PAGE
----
For two days the wind has blown, slowing or perhaps bringing on its heels the approaching summer’s heat. It comes not as a whisper but as a sigh, a soft song rising and falling to some freshening rhythm I can’t catch. “If you would know yourself,” Rod McKuen wrote, “know the sea.” It seems it’s the wind I’d better know, the word – breath, wind – the writers of the Hebrew and Christian scriptures chose for the creating, animating, renewing Spirit of God. If you would know yourself, it tells me, know the wind. Find yourself in its currents, unaccused, unimpeded, “never stuck, angle-less air” as Welsh poet Dafydd ap Gwilym put it. Today it tells me: know the wind.
“The Wind,” by Dafydd ap Gwilym (1320-1350)
Translated from the Welsh by Gwyneth Lewis
Skywind, skillful disorder,
Strong tumult walking over there,
Wondrous man, rowdy-sounding,
World hero, with neither foot nor wing.
Yeast in cloud loaves, you were thrown out
Of sky’s pantry, with not one foot,
How swiftly you run, and so well
This moment above the high hill.
Tell me, north wind of the cwm,
Your route, reliable hymn.
Over the lengths of the world you fly,
Tonight, hill weather, please stay high,
Ah man, go over Upper Aeron
Be lovely and cool, stay in clear tune.
Don’t hang about or let that maniac,
Litigious Little Bow, hold you back,
He’s poisonous. Society
And its goods are closed to me.
Thief of nests, though you winnow leaves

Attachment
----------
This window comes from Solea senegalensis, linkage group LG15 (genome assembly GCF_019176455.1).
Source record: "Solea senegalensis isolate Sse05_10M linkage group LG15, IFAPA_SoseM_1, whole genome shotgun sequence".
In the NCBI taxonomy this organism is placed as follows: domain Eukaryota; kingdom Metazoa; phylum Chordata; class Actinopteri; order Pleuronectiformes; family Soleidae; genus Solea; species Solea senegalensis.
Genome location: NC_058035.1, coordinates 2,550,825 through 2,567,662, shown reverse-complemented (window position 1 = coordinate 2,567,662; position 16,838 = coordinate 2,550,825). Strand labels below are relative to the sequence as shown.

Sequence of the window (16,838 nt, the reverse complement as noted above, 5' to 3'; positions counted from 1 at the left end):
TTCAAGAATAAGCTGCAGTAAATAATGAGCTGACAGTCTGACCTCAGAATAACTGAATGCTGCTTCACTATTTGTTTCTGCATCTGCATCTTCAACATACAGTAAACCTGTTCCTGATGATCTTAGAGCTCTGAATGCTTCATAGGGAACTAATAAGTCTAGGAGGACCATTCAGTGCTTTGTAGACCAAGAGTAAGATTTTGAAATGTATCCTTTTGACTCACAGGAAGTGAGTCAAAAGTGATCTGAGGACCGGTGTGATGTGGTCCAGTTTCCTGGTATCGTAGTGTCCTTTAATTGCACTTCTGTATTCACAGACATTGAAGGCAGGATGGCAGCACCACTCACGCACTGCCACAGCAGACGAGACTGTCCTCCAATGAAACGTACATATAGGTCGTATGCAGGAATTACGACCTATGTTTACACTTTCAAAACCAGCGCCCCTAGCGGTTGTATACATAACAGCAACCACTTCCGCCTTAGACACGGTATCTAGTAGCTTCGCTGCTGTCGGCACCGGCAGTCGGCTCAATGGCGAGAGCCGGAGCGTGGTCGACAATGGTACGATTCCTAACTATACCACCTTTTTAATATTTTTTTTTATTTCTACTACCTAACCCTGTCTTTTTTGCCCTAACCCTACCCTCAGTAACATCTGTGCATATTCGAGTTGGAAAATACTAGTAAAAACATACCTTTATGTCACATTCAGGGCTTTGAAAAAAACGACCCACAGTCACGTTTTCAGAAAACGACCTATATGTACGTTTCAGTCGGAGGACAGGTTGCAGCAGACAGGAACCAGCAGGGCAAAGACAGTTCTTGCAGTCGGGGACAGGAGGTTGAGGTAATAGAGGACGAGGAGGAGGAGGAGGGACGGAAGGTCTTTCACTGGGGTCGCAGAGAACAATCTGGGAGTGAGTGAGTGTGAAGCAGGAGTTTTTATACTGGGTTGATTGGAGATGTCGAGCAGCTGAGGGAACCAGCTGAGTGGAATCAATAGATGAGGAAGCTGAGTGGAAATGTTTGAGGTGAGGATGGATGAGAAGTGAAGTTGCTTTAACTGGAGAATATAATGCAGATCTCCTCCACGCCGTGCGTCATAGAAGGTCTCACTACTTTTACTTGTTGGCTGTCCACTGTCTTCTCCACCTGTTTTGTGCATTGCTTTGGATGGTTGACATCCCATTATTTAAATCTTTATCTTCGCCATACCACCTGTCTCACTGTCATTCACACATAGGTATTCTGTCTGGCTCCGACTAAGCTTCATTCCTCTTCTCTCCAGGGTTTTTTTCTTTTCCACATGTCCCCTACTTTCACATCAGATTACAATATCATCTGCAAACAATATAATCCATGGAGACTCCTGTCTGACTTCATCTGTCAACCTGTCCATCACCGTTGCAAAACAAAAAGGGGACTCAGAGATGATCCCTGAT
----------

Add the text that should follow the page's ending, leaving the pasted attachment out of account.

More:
No one accuses you, nor impedes
You, no band of men, nor magistrate’s hand,
Nor blue blade, nor flood, nor rain.
Indeed, no son of man can kill you,
Fire won’t burn nor treason harm you.
You shall not drown, as you’re aware,
You’re never stuck, you’re angle-less air.
No need of swift horse to get about,
Nor bridge over water, nor any boat.
No officer or force will hand you over
To court for fingering treetop feathers.
Sight cannot see you, wide-open den,
But thousands hear you, nest of great rain.
You are God’s grace across the world,
The roar when breaking tops of oaks are hurled,
You hang clouds’ notes in heavens’ score
And dance athletically over moors
Dry-humored, clever creature,
Over clouds’ stepping-stones you travel far,
Archer on fields of snow up high,
Disperser of rubbish piles in loud cries.
Storm that’s stirring up the sea
Randy surfer where land meets sea.
Bold poet, rhyming snowdrifts you are,
Sower, scatterer of leaves you are,
Clown of peaks, you get off scot-free,
Hurler of mad-masted, foaming sea.
I was lost once I felt desire
For Morfudd of the golden hair.
A girl has caused my disgrace,
Run up to her father’s house,
Knock on the door, make him open
To my messenger before the dawn,
Find her if there’s any way,
Give song to the voice of my sigh.
You come from unsullied stars,
Tell my noble, generous her:
For as long as I’m alive
I will be her loyal slave.
My face without her’s a mess
If it’s true she’s not been faithless.
Go up high, see the one who’s white,
Go down below, sky’s favorite.
Go to Morfudd Llwyd the fair,
Come back safe, wealth of the air.